Biography
Born and raised in Massachusetts, Dr. Brainson has always wanted a career in cancer research. She joined the faculty of the University of Kentucky in the Toxicology and Cancer Biology Department in October of 2016. She trained at Dana-Farber Cancer Institute with Dr. Charles Roberts and at Tufts University with Dr. Charlotte Kuperwasser. She was a postdoctoral fellow at Boston Children’s Hospital, where she worked with Dr. Carla Kim and Dr. Kwok Wong. The Brainson Lab focuses on defining precision medicine opportunities for lung cancer by leveraging ideas and techniques from stem cell biology and epigenetics.

Acknowledgement of Support
I am thrilled to accept the AACR-Bayer Innovation and Discovery Award. It will allow my lab to develop a PI3K-driven mouse model of lung cancer in which to test a promising drug combination. We are hopeful that our research will positively impact the large number of patients with PI3K-driven tumors.

Michael Mitchell, PhD

Michael Mitchell, PhD

Assistant Professor
University of Pennsylvania
Philadelphia, Pennsylvania
High-throughput in vivo discovery of microRNA leukemia therapeutics

Research
Despite dramatic improvements in survival using current therapies, relapse is the most frequent cause of cancer-related death among children with B-cell precursor acute lymphoblastic leukemia (BCP-ALL). This is due, in part, to disease progression, drug resistance, and a lack of targeted drug delivery systems. MicroRNAs play a critical role in the initiation, progression, and drug resistance of ALL, and microRNA-based therapies can potentially overcome ALL drug resistance by reducing the expression of oncogenes. However, microRNA therapies have been hampered by a lack of efficacious nucleic acid delivery systems. As a novel paradigm for ALL therapy, we propose a nanotechnology platform that delivers microRNA therapeutics, reduces systemic toxicity, and overcomes ALL resistance to clinical therapeutics. The proposed studies have the potential to improve public health and patient outcomes through new therapeutics that alleviate suffering, replace less efficacious options, and reduce the overall treatment cost of ALL and potentially other hematologic malignancies.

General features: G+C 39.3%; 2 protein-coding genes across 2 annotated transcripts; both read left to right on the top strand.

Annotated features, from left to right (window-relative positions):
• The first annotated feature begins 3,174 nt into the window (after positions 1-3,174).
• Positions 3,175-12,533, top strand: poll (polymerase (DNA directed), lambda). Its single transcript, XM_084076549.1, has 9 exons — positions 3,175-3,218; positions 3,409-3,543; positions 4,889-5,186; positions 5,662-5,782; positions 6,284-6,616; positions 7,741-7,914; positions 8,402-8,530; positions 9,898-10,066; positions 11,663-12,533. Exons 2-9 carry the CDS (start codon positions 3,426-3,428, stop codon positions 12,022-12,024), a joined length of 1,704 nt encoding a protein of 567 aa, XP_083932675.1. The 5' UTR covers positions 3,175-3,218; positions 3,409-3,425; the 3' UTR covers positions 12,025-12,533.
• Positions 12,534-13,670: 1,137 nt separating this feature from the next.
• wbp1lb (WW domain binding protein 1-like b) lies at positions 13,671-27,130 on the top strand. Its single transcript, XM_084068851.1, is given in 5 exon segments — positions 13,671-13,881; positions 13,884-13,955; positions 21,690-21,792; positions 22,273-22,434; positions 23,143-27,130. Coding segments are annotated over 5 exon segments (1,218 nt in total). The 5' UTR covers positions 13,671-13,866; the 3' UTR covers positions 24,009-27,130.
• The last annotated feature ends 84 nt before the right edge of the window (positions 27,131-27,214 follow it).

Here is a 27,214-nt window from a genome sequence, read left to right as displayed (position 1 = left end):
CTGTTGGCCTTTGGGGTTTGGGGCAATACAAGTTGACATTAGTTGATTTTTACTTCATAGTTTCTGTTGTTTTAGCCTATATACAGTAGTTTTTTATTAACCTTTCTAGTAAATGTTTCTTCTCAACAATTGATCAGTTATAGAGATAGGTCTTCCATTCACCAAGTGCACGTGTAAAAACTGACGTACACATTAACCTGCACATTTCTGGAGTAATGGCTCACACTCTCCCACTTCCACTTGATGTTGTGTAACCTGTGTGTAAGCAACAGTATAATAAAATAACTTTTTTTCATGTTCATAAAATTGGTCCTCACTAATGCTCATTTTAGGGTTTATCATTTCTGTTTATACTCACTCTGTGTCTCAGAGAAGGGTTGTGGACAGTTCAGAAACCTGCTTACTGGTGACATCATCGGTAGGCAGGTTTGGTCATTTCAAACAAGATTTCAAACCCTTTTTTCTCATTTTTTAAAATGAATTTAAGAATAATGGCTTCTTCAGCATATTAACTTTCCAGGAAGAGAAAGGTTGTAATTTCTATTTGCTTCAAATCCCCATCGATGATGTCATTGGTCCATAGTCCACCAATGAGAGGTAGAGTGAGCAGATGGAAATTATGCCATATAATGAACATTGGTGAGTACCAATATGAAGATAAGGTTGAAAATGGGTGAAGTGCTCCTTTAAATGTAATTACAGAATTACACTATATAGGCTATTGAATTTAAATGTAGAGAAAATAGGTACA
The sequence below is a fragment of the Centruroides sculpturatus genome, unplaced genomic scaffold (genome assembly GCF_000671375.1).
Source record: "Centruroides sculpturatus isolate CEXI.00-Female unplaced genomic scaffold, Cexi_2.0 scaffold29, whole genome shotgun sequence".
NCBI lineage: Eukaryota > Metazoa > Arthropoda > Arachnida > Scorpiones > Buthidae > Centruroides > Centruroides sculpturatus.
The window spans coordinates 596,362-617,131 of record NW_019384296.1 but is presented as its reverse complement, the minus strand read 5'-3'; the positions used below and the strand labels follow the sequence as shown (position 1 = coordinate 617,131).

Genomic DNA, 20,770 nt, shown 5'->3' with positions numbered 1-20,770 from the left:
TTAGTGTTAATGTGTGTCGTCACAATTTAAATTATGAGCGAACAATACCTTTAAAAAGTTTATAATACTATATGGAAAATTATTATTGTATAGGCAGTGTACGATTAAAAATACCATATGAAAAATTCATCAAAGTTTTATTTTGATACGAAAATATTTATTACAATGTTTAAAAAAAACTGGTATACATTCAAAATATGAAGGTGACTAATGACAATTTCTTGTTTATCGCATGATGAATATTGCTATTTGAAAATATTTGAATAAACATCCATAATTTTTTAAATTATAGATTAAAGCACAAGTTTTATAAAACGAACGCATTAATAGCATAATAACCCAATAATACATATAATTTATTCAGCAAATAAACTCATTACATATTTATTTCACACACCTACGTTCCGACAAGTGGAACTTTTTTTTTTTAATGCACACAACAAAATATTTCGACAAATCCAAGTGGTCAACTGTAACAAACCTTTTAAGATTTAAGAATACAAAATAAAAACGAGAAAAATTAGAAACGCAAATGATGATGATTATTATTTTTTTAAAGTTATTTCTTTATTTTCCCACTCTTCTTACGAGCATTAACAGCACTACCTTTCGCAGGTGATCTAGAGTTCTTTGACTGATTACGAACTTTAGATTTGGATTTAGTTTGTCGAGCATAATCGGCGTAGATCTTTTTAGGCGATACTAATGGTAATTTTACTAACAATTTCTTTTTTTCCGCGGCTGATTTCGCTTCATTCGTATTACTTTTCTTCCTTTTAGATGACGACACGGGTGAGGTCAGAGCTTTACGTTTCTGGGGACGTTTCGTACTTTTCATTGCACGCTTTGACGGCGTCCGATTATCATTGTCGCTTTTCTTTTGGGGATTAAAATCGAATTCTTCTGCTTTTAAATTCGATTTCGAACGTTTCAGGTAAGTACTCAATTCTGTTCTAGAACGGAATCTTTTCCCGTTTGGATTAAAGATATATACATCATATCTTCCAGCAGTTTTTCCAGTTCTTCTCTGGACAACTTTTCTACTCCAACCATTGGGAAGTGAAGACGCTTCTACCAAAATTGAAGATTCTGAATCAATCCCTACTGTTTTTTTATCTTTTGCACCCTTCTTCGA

Biography
Dr. Mitchell is the Skirkanich assistant professor of innovation in the Department of Bioengineering at the University of Pennsylvania and a member of the Abramson Cancer Center at the Perelman School of Medicine at Penn. His lab designs novel biomaterials and drug delivery systems with applications in cancer therapy, immunoengineering, and gene editing. He received a BE from Stevens Institute of Technology in 2009 and a PhD from Cornell University in 2014, both in biomedical engineering. He was a postdoctoral fellow at the Koch Institute for Integrative Cancer Research at MIT from 2014 to 2017. He was named an AACR Scholar in Cancer Research in 2016 and is the recipient of an NIH Ruth L. Kirschstein National Research Service Award, the Burroughs Wellcome Fund Career Award at the Scientific Interface, and the NIH Director’s New Innovator Award.

Acknowledgement of Support
Our lab currently develops novel polymer and lipid nanoparticles to deliver gene therapeutics in vivo to multiple myeloma. Generous support from the AACR-Bayer grant will enable our lab to broaden the use of our gene delivery platform technology to develop next generation therapeutics for acute lymphoblastic leukemia.

Anurag Singh, PhD

Anurag Singh, PhD

Assistant Professor
Boston University
Boston, Massachusetts
Co-targeting PAK kinase and Bcl family proteins in NRAS dependent melanoma

Research
Despite advances in targeted and immune therapies for melanoma treatment, many patients face poor clinical prognoses. NRAS is mutated in 20 percent of melanomas and is an upstream activator of the RAF/MEK/ERK, PI3K/AKT, and RAC1/PAK kinase signaling pathways, which cooperate to drive melanomagenesis. Preliminary data indicates that NRAS-mutant melanoma cell lines can be classified into NRAS-dependent and NRAS-independent subtypes. This dichotomy was exploited to reveal an NRAS dependency transcriptional signature that is enriched with kinase genes, including MAP3K7/TAK1 and PAK3. A combinatorial compound screen showed that PAK kinase inhibition in combination with Bcl2/Bcl-XL inhibition causes synergistic cell death of NRAS-dependent melanoma cells. Aim 1 of this research proposal will be to validate the therapeutic efficacy of combined PAK kinase and Bcl-2/Bcl-XL inhibition in xenografted NRAS-dependent melanomas in immunodeficient mice. Aim 2 is to define PAK isoform-specific functions in NRAS-dependent melanoma cells by CRISPR-cas9 genetic ablation of PAK isoforms 1-6.

Biography
Dr. Singh received his PhD in pharmacology from the University of North Carolina at Chapel Hill. His postdoctoral research at the Massachusetts General Hospital, Harvard Medical School focused on deeper mechanistic understanding of oncogenic KRAS signaling. He performed seminal work on the derivation of lineage-specific transcriptional signatures of mutant KRAS dependency. Dr. Singh is currently an assistant professor in the Pharmacology and Experimental Therapeutics Department at Boston University School of Medicine. His current research is focused on understanding drug resistance mechanisms in KRAS and NRAS mutant cancers, including melanoma.

Acknowledgement of Support
I am honored to receive an AACR-Bayer Innovation and Discovery Grant. This funding gives me the capability to test and develop a new combinatorial therapeutic strategy for melanoma treatment. The grant will put me in a good position to receive federal funding for the project and enhance my career development.